Despite the heavy rain that showered Dallas on Saturday, September 29, the 9th annual Muslim-sponsored Day of Dignity brought smiles to an estimated 900 beneficiaries at Masjid al Islam. The event is a grass root effort that brings compassionate citizens from diverse communities and from all over the country together each year, distributing food, clothing, blankets and hygiene necessities in several cities.

Day of Dignity in Dallas over the weekend was an event sponsored by Islamic Relief, and many Muslim organizations like ICNA andTexas Muslim Women’s Foundations as well as mosques, Islamic Centers, and other faith communities distributed relief items. Beneficiaries who lined up under the rain since 8 in the morning received hot meals, cookies, over 2,500 fruits, gloves, hats, clothing, toys, and hygiene toiletries from dozens of volunteers who braved through the rainy conditions. In addition, health screenings and flu shots were administered at no cost.

Nearly 16 percent of Americans, including 17 million children, live at or below poverty levels (that is $23,000 for a family of four.) According to NPR, the numbers are expected to climb in the upcoming years: America is losing its war on poverty. Yet, Americans do strive to spread compassion and dignity among them, and here in Dallas, Muslim communities are teaming up with other faith-based communities to help out their needy neighbors.

The Muslim community in Dallas is not a casual participant in occasional relief events. It has a food pantry operated by ICNA, serving whoever is in need, regardless of religion. In April and May 2012 alone, the food pantry was able to deliver over 10,000 pounds of food to over 180 families. The food pantry acquires its goodies through community donations and efforts. For example, a group of women have planned a garage sale that benefits the food bank.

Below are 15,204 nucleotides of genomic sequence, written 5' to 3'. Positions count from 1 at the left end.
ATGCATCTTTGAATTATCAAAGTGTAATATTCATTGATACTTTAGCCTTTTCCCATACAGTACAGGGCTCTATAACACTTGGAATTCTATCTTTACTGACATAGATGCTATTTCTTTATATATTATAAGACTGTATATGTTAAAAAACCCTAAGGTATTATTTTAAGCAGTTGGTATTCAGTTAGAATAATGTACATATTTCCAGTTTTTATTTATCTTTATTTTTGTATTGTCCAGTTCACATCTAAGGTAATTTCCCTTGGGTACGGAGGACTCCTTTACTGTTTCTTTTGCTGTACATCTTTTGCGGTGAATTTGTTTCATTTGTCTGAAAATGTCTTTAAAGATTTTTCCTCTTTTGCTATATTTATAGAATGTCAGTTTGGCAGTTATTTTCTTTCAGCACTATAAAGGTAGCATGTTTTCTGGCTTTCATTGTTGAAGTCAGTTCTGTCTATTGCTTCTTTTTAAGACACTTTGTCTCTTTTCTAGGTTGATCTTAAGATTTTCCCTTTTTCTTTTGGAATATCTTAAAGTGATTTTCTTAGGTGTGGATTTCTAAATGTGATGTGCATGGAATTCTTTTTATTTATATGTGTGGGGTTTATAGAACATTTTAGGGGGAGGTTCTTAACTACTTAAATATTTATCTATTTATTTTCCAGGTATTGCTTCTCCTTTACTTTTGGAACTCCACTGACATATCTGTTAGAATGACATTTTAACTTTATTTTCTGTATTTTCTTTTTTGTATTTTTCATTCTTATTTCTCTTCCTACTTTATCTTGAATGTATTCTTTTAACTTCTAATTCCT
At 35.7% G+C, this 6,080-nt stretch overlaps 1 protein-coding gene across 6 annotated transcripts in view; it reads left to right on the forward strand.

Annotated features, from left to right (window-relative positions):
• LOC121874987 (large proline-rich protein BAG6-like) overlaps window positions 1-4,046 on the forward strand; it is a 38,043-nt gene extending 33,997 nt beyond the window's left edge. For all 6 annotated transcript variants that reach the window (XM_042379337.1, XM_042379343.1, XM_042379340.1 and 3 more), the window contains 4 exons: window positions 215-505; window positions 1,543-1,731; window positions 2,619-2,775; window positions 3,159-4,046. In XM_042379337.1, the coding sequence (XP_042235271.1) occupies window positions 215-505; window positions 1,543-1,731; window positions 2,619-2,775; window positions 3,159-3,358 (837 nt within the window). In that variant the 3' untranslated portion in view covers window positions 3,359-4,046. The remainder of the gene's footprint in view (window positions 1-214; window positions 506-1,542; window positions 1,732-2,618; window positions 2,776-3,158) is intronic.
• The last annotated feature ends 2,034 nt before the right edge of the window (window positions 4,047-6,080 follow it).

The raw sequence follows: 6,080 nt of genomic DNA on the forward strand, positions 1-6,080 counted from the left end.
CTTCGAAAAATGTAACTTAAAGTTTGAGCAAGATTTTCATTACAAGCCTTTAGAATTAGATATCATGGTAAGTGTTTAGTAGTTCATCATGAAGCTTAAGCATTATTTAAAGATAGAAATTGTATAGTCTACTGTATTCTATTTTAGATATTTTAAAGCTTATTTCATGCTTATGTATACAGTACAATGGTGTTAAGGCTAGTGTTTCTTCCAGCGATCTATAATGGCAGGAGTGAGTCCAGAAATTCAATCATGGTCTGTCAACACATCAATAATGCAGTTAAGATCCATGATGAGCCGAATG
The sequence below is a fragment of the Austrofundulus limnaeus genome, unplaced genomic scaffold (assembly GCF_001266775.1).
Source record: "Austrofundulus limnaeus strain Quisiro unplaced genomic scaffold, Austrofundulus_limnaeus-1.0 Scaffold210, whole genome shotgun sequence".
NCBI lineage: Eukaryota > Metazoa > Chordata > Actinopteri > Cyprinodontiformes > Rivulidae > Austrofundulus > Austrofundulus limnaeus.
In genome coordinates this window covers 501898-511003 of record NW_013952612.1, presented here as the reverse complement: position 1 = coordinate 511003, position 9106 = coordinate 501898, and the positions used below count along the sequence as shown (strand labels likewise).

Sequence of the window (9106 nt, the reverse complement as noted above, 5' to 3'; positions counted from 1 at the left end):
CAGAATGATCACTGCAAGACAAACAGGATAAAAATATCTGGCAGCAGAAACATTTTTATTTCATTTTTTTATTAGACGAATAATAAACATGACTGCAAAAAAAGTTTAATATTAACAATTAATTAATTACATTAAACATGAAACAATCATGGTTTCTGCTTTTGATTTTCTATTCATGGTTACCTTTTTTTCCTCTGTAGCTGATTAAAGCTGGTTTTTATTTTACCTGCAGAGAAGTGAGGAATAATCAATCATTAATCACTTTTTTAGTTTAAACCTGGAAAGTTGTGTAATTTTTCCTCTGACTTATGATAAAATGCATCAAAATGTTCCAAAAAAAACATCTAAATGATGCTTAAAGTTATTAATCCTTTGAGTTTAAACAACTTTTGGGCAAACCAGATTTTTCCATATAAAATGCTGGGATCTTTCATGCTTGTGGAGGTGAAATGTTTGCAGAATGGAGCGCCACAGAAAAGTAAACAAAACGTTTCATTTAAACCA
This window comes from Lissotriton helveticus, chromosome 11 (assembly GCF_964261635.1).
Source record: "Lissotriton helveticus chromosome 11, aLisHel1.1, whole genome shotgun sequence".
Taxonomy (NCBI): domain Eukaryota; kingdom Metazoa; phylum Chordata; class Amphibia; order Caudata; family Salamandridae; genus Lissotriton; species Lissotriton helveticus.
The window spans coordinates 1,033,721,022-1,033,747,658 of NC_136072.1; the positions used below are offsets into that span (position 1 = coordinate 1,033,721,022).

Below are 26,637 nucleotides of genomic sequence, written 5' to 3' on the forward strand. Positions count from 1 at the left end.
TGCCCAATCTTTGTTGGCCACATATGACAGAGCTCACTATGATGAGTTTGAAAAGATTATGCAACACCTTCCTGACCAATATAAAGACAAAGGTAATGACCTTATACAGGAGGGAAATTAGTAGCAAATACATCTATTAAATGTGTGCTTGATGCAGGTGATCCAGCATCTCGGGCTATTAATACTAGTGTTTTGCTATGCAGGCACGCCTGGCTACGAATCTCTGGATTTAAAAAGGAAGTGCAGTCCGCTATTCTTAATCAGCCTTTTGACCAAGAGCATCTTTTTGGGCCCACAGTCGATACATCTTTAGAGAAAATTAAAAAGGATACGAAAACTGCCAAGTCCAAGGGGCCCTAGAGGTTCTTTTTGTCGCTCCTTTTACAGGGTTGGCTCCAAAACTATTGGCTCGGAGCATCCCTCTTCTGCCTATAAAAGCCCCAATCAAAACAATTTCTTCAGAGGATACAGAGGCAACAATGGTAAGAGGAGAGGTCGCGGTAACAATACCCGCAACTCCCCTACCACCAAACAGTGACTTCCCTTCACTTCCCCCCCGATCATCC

Islamic Relief also holds recurrent community training sessions where participants receive disaster relief training to help them support their communities and others when natural disasters strike. Texas Muslim Women’s Foundation is another local charity that spreads its wings to the needy by supporting events such as the Day of Dignity under the leadership of its youth group. TMWF also is a pioneer in social services and is about to open a women’s shelter catering to the needs of Muslim women in the Metroplex.

Dignity and social justice have been at the interest of every religion, including that of Islam. Islam spread its message in the seventh century in the Arabian Peninsula at a time when “tribalism” meant that one would support only the members of the family, clan or tribe against the outsiders, even when this meant oppressing the outsiders at the expense of tribalism. This is what Islam was to denounce and was determined to change. “Tribalism” then was like “nationalism” today: An ideology that cheered for superiority without a humanitarian concern to social problems and justice for all.

To the average American juggling unemployment or poverty, loss of housing or lack of healthcare, and rising prices, any sign of human compassion is a lighthouse. Those citizens getting together to help one another regardless of race or faith are the true embodiment of patriotism and citizenship, including global citizenship. These are society’s transformers and bridge builders.